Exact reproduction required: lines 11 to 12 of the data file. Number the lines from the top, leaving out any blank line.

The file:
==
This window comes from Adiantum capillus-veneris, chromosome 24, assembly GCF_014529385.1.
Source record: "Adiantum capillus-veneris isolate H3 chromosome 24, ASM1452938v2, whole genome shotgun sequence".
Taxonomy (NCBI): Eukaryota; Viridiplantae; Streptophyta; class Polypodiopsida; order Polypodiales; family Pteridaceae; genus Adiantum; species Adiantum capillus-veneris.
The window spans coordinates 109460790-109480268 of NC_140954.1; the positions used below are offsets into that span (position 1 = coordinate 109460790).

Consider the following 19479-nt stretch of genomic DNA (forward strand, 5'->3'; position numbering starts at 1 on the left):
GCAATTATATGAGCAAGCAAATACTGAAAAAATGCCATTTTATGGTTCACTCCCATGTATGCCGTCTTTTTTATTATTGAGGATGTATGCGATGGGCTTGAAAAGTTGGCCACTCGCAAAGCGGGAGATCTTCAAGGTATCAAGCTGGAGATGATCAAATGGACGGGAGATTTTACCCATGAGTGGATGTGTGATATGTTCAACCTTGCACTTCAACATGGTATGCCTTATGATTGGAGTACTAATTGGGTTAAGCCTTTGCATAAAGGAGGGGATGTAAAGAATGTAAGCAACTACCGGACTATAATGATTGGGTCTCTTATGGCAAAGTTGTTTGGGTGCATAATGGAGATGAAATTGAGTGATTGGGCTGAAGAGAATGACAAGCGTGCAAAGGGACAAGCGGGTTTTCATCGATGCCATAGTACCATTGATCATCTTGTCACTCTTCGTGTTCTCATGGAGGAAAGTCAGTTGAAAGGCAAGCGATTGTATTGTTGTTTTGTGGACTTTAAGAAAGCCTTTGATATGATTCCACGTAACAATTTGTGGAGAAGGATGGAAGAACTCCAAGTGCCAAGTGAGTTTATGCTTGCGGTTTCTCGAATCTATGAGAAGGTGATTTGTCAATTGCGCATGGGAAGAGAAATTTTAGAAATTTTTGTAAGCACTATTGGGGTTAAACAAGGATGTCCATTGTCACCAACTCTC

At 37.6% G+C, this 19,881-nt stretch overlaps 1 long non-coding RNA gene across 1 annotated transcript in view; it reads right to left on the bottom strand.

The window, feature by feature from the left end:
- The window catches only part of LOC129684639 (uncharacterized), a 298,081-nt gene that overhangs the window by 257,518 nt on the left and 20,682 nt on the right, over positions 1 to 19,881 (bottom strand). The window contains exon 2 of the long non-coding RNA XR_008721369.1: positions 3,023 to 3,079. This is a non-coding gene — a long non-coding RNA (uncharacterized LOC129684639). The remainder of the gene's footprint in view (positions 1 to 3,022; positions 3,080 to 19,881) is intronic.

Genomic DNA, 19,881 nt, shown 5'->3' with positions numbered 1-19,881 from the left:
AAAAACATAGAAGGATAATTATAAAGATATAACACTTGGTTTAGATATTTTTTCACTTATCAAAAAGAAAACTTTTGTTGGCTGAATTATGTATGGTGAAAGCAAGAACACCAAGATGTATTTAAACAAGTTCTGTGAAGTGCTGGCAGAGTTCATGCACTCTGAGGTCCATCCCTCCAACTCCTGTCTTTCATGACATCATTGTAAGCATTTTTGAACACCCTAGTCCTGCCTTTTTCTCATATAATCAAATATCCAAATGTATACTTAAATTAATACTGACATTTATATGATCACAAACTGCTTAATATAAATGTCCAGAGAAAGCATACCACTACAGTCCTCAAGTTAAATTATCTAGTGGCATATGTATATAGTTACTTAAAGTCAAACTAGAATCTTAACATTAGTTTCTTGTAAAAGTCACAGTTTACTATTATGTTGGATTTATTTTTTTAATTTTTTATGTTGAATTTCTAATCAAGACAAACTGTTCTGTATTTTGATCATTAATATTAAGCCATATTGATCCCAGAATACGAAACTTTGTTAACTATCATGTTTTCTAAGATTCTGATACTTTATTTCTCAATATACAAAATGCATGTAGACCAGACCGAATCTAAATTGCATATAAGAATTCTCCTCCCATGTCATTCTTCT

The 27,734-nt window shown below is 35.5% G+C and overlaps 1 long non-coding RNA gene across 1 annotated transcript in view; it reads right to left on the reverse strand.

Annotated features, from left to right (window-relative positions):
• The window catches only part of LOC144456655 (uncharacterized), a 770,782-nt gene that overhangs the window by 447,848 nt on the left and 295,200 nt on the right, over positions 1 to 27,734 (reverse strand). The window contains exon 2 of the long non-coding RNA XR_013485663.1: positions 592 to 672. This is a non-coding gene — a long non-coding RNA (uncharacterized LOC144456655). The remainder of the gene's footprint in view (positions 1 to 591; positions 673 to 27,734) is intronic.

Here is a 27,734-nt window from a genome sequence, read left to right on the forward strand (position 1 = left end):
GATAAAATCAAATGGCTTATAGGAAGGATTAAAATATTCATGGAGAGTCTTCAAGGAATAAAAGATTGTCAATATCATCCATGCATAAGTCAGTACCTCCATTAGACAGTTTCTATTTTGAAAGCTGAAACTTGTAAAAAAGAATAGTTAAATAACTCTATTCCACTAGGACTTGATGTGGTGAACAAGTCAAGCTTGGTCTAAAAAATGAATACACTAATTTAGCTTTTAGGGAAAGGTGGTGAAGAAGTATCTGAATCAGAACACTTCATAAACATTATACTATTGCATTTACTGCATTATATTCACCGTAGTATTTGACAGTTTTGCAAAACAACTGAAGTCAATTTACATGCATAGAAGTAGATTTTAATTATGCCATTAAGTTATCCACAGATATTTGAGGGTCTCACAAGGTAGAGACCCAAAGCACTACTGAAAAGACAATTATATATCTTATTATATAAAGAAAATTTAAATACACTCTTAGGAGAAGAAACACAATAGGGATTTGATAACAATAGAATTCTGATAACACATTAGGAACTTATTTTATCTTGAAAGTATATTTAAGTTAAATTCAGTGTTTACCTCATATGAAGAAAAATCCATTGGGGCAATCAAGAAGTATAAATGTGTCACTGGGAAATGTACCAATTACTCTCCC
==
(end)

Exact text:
AAAAACATAGAAGGATAATTATAAAGATATAACACTTGGTTTAGATATTTTTTCACTTATCAAAAAGAAAACTTTTGTTGGCTGAATTATGTATGGTGAAAGCAAGAACACCAAGATGTATTTAAACAAGTTCTGTGAAGTGCTGGCAGAGTTCATGCACTCTGAGGTCCATCCCTCCAACTCCTGTCTTTCATGACATCATTGTAAGCATTTTTGAACACCCTAGTCCTGCCTTTTTCTCATATAATCAAATATCCAAATGTATACTTAAATTAATACTGACATTTATATGATCACAAACTGCTTAATATAAATGTCCAGAGAAAGCATACCACTACAGTCCTCAAGTTAAATTATCTAGTGGCATATGTATATAGTTACTTAAAGTCAAACTAGAATCTTAACATTAGTTTCTTGTAAAAGTCACAGTTTACTATTATGTTGGATTTATTTTTTTAATTTTTTATGTTGAATTTCTAATCAAGACAAACTGTTCTGTATTTTGATCATTAATATTAAGCCATATTGATCCCAGAATACGAAACTTTGTTAACTATCATGTTTTCTAAGATTCTGATACTTTATTTCTCAATATACAAAATGCATGTAGACCAGACCGAATCTAAATTGCATATAAGAATTCTCCTCCCATGTCATTCTTCT

The 27,734-nt window shown below is 35.5% G+C and overlaps 1 long non-coding RNA gene across 1 annotated transcript in view; it reads right to left on the reverse strand.